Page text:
It takes 7-14 days for the steroid in a preventer inhaler to build up its effect. This means it will not give any immediate relief of symptoms (like a reliever does).  After a week or so of treatment with a preventer, the symptoms have often gone, or are much reduced.  It can, however, take up to six weeks for maximum benefit.

If your asthma symptoms are well controlled with a regular preventer you may then not need to use a reliever inhaler very often, if at all.

• Long-acting bronchodilator inhalers

The drugs in these inhalers work in a similar way to relievers, but work for up to 12 hours after taking each dose.
A long-acting bronchodilator may be advised in addition to a steroid inhaler if symptoms are not fully controlled by the steroid inhaler alone.

Living with Asthma

Medicines are only part of your treatment for asthma.  You will also need to deal with the things that make it worse.  Keep a diary to record anything that triggers your asthma – this can help you to discover a pattern. Using a peak flow meter to monitor your lung function can also help.

Useful Links

Asthma UK

This website has been revamped to meet the needs of the thousands of people with asthma who visit the site each day, either to find important information about asthma and how to control it.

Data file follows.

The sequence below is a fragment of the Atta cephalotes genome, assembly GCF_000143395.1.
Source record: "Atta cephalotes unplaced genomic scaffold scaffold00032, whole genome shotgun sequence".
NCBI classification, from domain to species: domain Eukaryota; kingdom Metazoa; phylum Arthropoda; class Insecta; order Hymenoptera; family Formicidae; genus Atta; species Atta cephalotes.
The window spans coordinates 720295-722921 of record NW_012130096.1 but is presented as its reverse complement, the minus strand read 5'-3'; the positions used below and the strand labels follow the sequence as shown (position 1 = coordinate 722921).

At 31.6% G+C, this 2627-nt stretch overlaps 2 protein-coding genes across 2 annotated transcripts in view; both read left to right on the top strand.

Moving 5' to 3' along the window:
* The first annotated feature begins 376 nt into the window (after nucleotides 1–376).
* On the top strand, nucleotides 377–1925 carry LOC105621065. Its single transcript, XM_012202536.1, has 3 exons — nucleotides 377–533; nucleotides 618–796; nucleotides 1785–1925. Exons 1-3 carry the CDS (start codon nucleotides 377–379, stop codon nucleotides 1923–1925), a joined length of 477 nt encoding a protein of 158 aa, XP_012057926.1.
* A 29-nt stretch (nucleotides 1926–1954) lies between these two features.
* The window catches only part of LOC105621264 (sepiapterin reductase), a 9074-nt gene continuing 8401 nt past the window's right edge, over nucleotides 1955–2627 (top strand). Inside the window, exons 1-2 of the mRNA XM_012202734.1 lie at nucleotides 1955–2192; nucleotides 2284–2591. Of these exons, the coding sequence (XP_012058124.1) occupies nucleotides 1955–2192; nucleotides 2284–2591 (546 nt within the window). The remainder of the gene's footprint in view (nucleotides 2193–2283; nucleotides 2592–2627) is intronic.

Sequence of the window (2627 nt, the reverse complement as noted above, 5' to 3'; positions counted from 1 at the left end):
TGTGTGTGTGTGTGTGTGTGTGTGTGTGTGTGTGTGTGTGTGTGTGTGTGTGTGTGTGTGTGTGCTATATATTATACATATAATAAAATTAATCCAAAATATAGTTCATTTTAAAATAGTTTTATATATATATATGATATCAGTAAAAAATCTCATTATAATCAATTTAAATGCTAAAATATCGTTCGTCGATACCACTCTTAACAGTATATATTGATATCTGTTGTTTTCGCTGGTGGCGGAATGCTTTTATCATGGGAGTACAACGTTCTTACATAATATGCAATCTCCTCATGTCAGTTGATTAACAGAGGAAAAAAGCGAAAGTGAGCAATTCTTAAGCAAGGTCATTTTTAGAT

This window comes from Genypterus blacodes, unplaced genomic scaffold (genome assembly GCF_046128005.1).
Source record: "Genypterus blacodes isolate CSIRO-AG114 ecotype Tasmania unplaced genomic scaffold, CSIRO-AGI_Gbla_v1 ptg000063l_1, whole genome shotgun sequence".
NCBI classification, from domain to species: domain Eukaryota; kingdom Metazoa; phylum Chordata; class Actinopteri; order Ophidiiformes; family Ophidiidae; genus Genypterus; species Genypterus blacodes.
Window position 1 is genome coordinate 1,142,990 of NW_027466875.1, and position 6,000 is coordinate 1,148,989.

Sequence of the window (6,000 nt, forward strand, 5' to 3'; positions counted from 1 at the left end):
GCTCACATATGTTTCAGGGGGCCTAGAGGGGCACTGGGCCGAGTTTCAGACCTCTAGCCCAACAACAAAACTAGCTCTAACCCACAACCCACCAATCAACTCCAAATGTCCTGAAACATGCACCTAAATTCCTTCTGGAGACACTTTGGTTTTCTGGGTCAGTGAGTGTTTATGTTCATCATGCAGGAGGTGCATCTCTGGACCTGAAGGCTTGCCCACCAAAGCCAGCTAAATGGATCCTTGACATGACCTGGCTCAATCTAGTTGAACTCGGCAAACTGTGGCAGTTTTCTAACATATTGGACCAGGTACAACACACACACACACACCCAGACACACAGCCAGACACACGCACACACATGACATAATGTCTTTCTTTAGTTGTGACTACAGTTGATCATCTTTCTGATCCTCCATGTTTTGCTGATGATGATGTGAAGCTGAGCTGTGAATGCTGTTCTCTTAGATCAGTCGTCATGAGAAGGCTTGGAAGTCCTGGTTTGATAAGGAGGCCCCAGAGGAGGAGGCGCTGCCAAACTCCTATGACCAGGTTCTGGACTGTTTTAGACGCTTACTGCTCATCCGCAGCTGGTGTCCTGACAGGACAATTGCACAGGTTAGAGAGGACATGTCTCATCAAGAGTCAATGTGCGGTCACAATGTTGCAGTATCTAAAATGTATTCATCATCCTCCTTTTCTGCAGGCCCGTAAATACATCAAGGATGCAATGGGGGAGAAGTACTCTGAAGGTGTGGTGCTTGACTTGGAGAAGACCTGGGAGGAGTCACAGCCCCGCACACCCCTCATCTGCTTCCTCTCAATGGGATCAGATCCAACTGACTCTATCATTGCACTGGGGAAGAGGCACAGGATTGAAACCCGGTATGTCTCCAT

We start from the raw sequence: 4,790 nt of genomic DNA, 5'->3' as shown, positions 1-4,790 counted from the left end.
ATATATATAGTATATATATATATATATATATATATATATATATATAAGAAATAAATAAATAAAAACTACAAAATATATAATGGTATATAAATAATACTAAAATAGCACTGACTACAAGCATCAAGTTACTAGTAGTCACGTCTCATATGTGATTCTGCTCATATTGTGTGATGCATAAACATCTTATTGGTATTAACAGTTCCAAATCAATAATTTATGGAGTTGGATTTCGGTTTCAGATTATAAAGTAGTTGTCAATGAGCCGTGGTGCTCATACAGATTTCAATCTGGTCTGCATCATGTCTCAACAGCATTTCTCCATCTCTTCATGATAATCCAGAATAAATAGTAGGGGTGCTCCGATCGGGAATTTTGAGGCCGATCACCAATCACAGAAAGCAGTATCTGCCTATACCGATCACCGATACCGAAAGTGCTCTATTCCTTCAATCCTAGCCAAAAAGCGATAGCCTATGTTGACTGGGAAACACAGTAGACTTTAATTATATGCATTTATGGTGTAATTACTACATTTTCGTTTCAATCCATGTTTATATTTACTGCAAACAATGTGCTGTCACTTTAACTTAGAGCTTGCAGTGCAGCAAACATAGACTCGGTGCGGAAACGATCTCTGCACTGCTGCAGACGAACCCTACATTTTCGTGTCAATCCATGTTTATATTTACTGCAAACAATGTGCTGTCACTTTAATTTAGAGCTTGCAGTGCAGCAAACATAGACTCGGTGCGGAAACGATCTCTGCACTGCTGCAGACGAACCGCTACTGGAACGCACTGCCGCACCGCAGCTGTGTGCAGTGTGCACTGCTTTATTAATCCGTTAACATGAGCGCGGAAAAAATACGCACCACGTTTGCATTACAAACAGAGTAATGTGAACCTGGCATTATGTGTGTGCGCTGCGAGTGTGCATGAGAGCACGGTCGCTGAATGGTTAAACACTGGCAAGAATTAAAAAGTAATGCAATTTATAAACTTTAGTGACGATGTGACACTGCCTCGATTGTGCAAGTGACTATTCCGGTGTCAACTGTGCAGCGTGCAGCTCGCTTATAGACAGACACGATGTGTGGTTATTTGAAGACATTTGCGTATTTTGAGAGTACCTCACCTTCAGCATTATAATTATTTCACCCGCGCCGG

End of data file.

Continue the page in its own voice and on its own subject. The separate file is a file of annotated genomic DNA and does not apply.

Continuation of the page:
Asthma Health Information

An excellent resource with useful video, audio, images and references relating to asthma.

NHS Choices – Asthma
Further information about symptoms, treatment, causes and prevention of asthma.


Cancer

About 325,000 people were diagnosed with cancer in in the UK in 2010 and one in three people will be affected by cancer at some stage in their life.  The good news is that you are twice as likely to survive cancer as you were 40 years ago.

Many people believe that getting cancer is purely down to genes, fate or bad luck, but through scientific research, we know that our risk actually depends on a combination of our genes, our environment and aspects of our lives, many of which we can control.